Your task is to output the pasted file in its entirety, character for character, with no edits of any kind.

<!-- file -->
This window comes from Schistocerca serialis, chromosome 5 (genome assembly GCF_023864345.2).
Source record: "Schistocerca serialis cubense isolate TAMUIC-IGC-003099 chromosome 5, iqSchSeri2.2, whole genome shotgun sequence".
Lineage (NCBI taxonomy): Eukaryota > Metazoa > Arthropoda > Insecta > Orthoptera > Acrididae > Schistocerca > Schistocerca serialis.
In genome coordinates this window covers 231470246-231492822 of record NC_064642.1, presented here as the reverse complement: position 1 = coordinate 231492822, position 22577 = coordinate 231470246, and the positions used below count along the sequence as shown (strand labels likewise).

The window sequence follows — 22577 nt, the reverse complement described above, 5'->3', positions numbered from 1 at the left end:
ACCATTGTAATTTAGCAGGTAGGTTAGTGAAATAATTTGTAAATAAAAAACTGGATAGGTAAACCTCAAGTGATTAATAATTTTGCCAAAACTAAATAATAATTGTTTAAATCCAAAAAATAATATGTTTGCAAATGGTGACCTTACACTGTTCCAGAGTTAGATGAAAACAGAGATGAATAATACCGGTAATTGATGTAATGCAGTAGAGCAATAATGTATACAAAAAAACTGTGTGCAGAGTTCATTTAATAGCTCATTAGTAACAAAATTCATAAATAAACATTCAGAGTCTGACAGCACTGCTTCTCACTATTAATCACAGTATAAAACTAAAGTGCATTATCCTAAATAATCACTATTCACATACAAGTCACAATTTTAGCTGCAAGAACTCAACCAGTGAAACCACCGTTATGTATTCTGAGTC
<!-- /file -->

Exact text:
This window comes from Schistocerca serialis, chromosome 5 (genome assembly GCF_023864345.2).
Source record: "Schistocerca serialis cubense isolate TAMUIC-IGC-003099 chromosome 5, iqSchSeri2.2, whole genome shotgun sequence".
Lineage (NCBI taxonomy): Eukaryota > Metazoa > Arthropoda > Insecta > Orthoptera > Acrididae > Schistocerca > Schistocerca serialis.
In genome coordinates this window covers 231470246-231492822 of record NC_064642.1, presented here as the reverse complement: position 1 = coordinate 231492822, position 22577 = coordinate 231470246, and the positions used below count along the sequence as shown (strand labels likewise).

The window sequence follows — 22577 nt, the reverse complement described above, 5'->3', positions numbered from 1 at the left end:
ACCATTGTAATTTAGCAGGTAGGTTAGTGAAATAATTTGTAAATAAAAAACTGGATAGGTAAACCTCAAGTGATTAATAATTTTGCCAAAACTAAATAATAATTGTTTAAATCCAAAAAATAATATGTTTGCAAATGGTGACCTTACACTGTTCCAGAGTTAGATGAAAACAGAGATGAATAATACCGGTAATTGATGTAATGCAGTAGAGCAATAATGTATACAAAAAAACTGTGTGCAGAGTTCATTTAATAGCTCATTAGTAACAAAATTCATAAATAAACATTCAGAGTCTGACAGCACTGCTTCTCACTATTAATCACAGTATAAAACTAAAGTGCATTATCCTAAATAATCACTATTCACATACAAGTCACAATTTTAGCTGCAAGAACTCAACCAGTGAAACCACCGTTATGTATTCTGAGTC